The Rosie Project by Graeme Simsion

The Rosie Project - Graeme SimsionThe Rosie Project – Graeme Simsion
Penguin, 2013

This is unlikely to be the first time you read or hear about The Rosie Project, it being another one of those books that everyone seems to have read before me. Praised by most readers, when this book appeared in our national “vacation library app”, which allows your choice of a limited number of ebooks to read on smart phone or tablet, I was curious enough to click and see what all the fuss was about.

The Rosie Project is the story of Don Tillman who hopes to find true love through a scientific method he himself set up under the title “The Wife Project”. It is quickly established that Don has Asperger syndrome –although never made quite explicit that this is the exact name for what he suffers from–, and that he doesn’t quite know how to interact with people as others do. He lives by a tight schedule, has a tendency to look at things scientifically, being a geneticists by professions and living mainly for his work. One day he meets Rosie, a girl he thinks his friend selected for him out of the candidates for his wife project, only to learn that she has her own project to work on: that of finding her biological father. Becoming increasingly caught up in helping Rosie, “The Wife Project” is put on the back burner while “The Rosie Project” takes centre stage.

What makes The Rosie Project so readable is its light and entertaining tone. It is a humorous and quick read that is easily picked up (even at 3 am in the morning) and can be read almost on a whim.

While I enjoyed reading it, and Bas even found me shedding a few tears towards the end (6 am in the morning), I admit I was a little uncomfortable with my enjoyment of it, which, in turn, means I am not sure “enjoyable” is the correct word to use.

Summarised, I think what bothered me most is that in order to be humorous, the book invites you to laugh at the characters, particularly at Don and what is considered his social awkwardness. Though there are hints later on in the book, that this is a strategy that Don himself employs in order to “survive”, and as such might be read in a critical manner, I could not quite shake the feeling that it seems a little bit too convenient and easy to play up the social awkward of those who are diagnosed with something like Asperger to create humour and sympathy. Similarly, there is a hint of normativity throughout the book, articulated by the other characters and by Don with his projects, that I don’t feel was challenged enough through the ending of The Rosie Project. And then there’s the comments on Rosie’s supposed feminism and the way Don relates to it that I didn’t feel quite called for the comments made.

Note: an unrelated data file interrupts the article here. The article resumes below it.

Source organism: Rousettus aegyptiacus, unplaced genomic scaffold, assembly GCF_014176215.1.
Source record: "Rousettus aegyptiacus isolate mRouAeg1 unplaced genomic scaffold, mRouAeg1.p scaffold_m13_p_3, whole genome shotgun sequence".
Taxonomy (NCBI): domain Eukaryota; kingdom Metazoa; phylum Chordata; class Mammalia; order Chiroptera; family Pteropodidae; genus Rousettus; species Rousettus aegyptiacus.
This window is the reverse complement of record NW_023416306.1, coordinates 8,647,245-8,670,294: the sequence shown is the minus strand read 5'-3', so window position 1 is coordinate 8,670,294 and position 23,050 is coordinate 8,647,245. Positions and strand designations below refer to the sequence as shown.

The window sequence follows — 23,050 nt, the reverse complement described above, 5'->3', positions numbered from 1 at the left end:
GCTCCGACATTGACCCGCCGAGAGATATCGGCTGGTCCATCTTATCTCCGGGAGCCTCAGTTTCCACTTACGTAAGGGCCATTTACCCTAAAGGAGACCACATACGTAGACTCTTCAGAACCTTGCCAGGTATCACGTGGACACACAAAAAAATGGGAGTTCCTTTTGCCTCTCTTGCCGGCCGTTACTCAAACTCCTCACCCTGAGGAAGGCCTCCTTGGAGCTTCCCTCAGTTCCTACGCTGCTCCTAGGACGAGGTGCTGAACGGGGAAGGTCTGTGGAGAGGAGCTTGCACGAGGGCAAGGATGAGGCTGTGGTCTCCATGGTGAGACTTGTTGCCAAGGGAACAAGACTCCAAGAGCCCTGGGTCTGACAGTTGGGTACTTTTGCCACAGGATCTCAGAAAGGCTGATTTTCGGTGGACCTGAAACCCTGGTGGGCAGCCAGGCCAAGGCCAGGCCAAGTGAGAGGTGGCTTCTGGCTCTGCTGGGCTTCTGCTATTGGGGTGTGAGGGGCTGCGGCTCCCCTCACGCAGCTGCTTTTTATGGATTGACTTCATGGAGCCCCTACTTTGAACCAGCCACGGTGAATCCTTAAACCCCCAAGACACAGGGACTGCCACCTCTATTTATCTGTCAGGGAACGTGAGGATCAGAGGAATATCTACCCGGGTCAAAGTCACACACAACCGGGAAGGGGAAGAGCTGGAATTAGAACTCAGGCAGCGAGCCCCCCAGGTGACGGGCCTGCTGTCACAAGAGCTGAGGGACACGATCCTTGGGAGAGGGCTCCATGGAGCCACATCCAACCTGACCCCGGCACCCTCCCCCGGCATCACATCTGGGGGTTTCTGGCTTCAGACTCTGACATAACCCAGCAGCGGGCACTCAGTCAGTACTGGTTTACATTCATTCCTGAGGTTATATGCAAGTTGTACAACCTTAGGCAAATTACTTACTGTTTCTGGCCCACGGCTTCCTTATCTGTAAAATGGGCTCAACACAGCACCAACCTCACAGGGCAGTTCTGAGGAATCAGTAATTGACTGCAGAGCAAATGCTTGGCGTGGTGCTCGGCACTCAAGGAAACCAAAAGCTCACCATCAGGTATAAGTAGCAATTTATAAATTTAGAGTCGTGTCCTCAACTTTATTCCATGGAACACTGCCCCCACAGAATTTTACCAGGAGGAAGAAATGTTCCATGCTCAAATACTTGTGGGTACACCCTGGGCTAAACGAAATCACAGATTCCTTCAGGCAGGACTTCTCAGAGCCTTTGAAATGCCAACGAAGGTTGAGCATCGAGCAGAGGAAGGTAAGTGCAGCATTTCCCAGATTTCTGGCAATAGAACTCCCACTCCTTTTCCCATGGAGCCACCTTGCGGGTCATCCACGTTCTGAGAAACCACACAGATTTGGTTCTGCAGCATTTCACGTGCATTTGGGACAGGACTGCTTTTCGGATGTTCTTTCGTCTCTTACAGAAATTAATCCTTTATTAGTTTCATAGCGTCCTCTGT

In summary, The Rosie Project was an entertaining read, and I can see its appeal on one level. On another, I am not quite sure if I’d recommend it. At times, its very lightheartedness was at the root of my discomfort with the book, and it is this discomfort that I never quite managed to shake.

Recent Reads: Books that I loved

I am now on maternity leave, finally. I would have expected my reading time to expand, but that has been strangely disappointing. At the same time that I went on leave, major pregnancy insomnia hit. Meaning, I sleep about 2-3 hours on average each night, however tired I am. Usually, when I cannot sleep, I pick up my ereader to help distract me. However, that hardly seems to work as I am actually too tired to focus on a screen without my glasses on – and so I just lie awake and stare in whatever direction.

I did manage to read some books lately, though. And fortunately for me, apart from a large amount of books I started and set aside again (who knows, maybe I’ll actually write about them?), there were quite a few wonderful books among them as well. Here are three books I read recently which I loved.

Eleanor & Park by Rainbow Rowell // Orion, 2013

Everyone raved about this book last year, didn’t they? And here I am, adding my name to the list.

What can I say? Eleanor and Park is just plain lovely. It was the perfect read for me right now, combining comfort with a critical eye. It tells of the developing love story between the two protagonists, Eleanor ( a girl from a troubled family with little to no socio-economical capital) and Park (a boy from mixed Korean-American descent, brought up in a happy family, but facing assumptions about his masculinity). Rowell manages to evoke that feeling of a developing love, where every first touch is incredibly vivid, and every moment shared is a treasure – and she does so in a manner that is very touching and real, something which is so often difficult or problematic to evoke. At the same time, Rowell does not romanticise. She acknowledges the complicated social rules of high school, the insecurities that everyone faces, the difficult boundaries negotiated through race, gender, and class. And by acknowledging that both protagonists love each other, but have to negotiate these precarious rules and their social consequences as well, Rowell achieves a balance between incredible love story and intelligent social commentary that is rare and unbelievably well done.